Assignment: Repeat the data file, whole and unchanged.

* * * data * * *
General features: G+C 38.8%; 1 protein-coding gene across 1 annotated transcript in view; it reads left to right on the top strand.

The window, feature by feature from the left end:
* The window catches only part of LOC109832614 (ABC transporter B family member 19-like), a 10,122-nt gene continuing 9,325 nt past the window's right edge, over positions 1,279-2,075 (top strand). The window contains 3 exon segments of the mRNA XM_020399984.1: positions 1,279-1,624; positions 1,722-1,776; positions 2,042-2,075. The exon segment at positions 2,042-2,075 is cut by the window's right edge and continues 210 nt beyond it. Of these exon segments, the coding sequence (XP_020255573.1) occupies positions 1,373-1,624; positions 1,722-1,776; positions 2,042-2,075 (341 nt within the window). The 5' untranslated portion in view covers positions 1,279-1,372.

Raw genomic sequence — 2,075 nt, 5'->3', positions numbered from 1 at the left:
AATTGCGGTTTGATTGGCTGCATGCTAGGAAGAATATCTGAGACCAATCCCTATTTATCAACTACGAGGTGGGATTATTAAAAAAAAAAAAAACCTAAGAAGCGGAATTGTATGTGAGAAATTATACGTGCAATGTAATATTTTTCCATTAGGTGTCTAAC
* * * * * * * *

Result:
General features: G+C 38.8%; 1 protein-coding gene across 1 annotated transcript in view; it reads left to right on the top strand.

The window, feature by feature from the left end:
* The window catches only part of LOC109832614 (ABC transporter B family member 19-like), a 10,122-nt gene continuing 9,325 nt past the window's right edge, over positions 1,279-2,075 (top strand). The window contains 3 exon segments of the mRNA XM_020399984.1: positions 1,279-1,624; positions 1,722-1,776; positions 2,042-2,075. The exon segment at positions 2,042-2,075 is cut by the window's right edge and continues 210 nt beyond it. Of these exon segments, the coding sequence (XP_020255573.1) occupies positions 1,373-1,624; positions 1,722-1,776; positions 2,042-2,075 (341 nt within the window). The 5' untranslated portion in view covers positions 1,279-1,372.

Raw genomic sequence — 2,075 nt, 5'->3', positions numbered from 1 at the left:
AATTGCGGTTTGATTGGCTGCATGCTAGGAAGAATATCTGAGACCAATCCCTATTTATCAACTACGAGGTGGGATTATTAAAAAAAAAAAAAACCTAAGAAGCGGAATTGTATGTGAGAAATTATACGTGCAATGTAATATTTTTCCATTAGGTGTCTAAC